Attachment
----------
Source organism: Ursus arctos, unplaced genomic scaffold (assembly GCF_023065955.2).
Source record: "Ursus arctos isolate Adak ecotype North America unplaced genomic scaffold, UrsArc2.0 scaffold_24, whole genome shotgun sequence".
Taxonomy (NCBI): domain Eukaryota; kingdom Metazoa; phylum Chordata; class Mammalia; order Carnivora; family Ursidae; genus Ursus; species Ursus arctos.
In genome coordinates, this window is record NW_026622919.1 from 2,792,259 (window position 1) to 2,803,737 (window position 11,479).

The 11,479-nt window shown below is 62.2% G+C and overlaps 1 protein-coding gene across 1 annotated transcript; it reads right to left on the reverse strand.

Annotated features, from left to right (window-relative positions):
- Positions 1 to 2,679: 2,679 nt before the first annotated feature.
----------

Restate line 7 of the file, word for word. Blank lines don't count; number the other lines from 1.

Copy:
- Positions 1 to 2,679: 2,679 nt before the first annotated feature.